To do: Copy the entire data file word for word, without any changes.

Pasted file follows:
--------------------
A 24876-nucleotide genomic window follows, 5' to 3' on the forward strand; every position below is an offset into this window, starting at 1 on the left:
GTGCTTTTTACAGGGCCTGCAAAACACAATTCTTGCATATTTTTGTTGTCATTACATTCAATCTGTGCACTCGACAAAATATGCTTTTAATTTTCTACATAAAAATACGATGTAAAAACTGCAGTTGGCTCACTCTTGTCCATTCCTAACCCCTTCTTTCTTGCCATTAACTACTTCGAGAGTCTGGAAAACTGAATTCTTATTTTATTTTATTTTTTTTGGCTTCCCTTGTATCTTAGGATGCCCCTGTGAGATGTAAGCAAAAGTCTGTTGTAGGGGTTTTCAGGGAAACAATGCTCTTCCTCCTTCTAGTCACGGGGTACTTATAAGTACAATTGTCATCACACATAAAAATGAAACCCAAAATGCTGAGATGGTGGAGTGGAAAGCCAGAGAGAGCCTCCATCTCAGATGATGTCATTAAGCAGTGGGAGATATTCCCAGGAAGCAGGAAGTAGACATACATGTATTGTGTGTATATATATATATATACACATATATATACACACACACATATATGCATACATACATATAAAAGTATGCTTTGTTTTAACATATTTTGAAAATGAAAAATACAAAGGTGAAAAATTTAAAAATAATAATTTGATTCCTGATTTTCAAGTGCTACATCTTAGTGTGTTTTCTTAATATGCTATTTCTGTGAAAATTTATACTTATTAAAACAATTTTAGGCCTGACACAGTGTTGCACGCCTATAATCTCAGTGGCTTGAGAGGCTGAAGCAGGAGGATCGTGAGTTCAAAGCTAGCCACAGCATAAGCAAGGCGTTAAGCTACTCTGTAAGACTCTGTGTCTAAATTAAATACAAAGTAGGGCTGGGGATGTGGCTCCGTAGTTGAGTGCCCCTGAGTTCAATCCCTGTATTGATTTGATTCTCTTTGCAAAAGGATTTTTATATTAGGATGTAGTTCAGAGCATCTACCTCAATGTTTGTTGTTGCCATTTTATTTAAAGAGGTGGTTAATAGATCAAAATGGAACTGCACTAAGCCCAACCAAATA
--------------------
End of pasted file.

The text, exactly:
A 24876-nucleotide genomic window follows, 5' to 3' on the forward strand; every position below is an offset into this window, starting at 1 on the left:
GTGCTTTTTACAGGGCCTGCAAAACACAATTCTTGCATATTTTTGTTGTCATTACATTCAATCTGTGCACTCGACAAAATATGCTTTTAATTTTCTACATAAAAATACGATGTAAAAACTGCAGTTGGCTCACTCTTGTCCATTCCTAACCCCTTCTTTCTTGCCATTAACTACTTCGAGAGTCTGGAAAACTGAATTCTTATTTTATTTTATTTTTTTTGGCTTCCCTTGTATCTTAGGATGCCCCTGTGAGATGTAAGCAAAAGTCTGTTGTAGGGGTTTTCAGGGAAACAATGCTCTTCCTCCTTCTAGTCACGGGGTACTTATAAGTACAATTGTCATCACACATAAAAATGAAACCCAAAATGCTGAGATGGTGGAGTGGAAAGCCAGAGAGAGCCTCCATCTCAGATGATGTCATTAAGCAGTGGGAGATATTCCCAGGAAGCAGGAAGTAGACATACATGTATTGTGTGTATATATATATATATACACATATATATACACACACACATATATGCATACATACATATAAAAGTATGCTTTGTTTTAACATATTTTGAAAATGAAAAATACAAAGGTGAAAAATTTAAAAATAATAATTTGATTCCTGATTTTCAAGTGCTACATCTTAGTGTGTTTTCTTAATATGCTATTTCTGTGAAAATTTATACTTATTAAAACAATTTTAGGCCTGACACAGTGTTGCACGCCTATAATCTCAGTGGCTTGAGAGGCTGAAGCAGGAGGATCGTGAGTTCAAAGCTAGCCACAGCATAAGCAAGGCGTTAAGCTACTCTGTAAGACTCTGTGTCTAAATTAAATACAAAGTAGGGCTGGGGATGTGGCTCCGTAGTTGAGTGCCCCTGAGTTCAATCCCTGTATTGATTTGATTCTCTTTGCAAAAGGATTTTTATATTAGGATGTAGTTCAGAGCATCTACCTCAATGTTTGTTGTTGCCATTTTATTTAAAGAGGTGGTTAATAGATCAAAATGGAACTGCACTAAGCCCAACCAAATA